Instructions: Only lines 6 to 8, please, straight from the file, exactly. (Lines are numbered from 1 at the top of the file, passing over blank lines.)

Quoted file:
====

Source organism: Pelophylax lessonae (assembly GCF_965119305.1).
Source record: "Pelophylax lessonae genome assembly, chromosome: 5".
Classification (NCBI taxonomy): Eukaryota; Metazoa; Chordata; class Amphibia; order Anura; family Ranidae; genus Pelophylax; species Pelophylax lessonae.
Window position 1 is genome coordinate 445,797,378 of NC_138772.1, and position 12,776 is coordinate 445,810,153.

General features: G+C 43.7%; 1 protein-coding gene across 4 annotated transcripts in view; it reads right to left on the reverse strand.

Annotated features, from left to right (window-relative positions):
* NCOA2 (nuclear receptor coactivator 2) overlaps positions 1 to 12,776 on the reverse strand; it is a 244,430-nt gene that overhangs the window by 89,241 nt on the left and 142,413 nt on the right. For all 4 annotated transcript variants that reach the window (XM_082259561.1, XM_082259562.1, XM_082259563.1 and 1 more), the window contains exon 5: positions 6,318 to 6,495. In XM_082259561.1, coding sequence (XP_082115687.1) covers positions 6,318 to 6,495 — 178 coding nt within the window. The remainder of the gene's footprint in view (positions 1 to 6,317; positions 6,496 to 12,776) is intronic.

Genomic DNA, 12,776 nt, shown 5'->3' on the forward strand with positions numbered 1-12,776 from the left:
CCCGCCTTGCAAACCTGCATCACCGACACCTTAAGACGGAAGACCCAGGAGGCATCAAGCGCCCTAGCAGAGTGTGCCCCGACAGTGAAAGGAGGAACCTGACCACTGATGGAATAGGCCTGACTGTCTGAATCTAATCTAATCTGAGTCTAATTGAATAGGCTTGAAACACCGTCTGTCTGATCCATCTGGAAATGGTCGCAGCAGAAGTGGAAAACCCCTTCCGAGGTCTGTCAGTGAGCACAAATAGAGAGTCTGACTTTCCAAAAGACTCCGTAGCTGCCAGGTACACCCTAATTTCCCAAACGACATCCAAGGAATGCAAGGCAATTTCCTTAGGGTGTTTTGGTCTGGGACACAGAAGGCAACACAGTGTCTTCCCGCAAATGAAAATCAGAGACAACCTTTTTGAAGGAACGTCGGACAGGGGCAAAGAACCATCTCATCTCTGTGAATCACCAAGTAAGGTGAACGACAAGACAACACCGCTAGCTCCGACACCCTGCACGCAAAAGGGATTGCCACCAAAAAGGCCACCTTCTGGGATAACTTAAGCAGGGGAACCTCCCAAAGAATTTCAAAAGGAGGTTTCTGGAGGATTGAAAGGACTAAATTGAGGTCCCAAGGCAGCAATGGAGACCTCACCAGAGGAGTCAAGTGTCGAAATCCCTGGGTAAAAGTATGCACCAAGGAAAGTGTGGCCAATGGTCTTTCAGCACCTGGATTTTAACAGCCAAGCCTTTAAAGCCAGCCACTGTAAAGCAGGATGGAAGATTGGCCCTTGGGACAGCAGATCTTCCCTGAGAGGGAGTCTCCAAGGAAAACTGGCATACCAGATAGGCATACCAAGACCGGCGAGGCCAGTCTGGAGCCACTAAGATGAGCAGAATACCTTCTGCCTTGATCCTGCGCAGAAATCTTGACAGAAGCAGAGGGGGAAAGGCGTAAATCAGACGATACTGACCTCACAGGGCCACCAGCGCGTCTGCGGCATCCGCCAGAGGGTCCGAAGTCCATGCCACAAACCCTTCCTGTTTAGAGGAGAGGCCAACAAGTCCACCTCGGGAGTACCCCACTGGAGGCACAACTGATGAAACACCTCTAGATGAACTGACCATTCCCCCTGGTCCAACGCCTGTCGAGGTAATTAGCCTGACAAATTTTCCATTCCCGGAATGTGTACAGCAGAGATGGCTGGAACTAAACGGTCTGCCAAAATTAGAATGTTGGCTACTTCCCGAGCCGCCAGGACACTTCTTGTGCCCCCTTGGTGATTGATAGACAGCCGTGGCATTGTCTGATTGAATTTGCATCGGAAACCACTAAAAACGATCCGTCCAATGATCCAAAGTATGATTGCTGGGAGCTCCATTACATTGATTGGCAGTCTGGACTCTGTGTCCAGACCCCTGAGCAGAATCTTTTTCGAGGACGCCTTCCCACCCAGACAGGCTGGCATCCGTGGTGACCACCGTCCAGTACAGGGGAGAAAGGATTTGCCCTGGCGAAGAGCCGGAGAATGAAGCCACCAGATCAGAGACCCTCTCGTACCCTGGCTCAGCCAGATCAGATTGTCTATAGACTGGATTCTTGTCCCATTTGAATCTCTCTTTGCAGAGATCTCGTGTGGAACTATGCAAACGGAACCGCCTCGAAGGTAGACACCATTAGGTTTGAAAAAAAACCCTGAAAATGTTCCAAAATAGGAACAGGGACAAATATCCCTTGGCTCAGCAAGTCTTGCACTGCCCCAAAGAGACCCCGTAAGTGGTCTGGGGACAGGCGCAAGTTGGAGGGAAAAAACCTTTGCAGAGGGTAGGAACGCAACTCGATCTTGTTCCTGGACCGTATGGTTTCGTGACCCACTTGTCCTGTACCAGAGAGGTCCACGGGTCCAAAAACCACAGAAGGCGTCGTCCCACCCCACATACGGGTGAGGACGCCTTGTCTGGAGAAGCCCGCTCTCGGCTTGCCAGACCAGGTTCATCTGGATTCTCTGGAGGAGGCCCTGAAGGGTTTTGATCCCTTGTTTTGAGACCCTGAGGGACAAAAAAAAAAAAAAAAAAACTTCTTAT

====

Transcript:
Annotated features, from left to right (window-relative positions):
* NCOA2 (nuclear receptor coactivator 2) overlaps positions 1 to 12,776 on the reverse strand; it is a 244,430-nt gene that overhangs the window by 89,241 nt on the left and 142,413 nt on the right. For all 4 annotated transcript variants that reach the window (XM_082259561.1, XM_082259562.1, XM_082259563.1 and 1 more), the window contains exon 5: positions 6,318 to 6,495. In XM_082259561.1, coding sequence (XP_082115687.1) covers positions 6,318 to 6,495 — 178 coding nt within the window. The remainder of the gene's footprint in view (positions 1 to 6,317; positions 6,496 to 12,776) is intronic.

Genomic DNA, 12,776 nt, shown 5'->3' on the forward strand with positions numbered 1-12,776 from the left: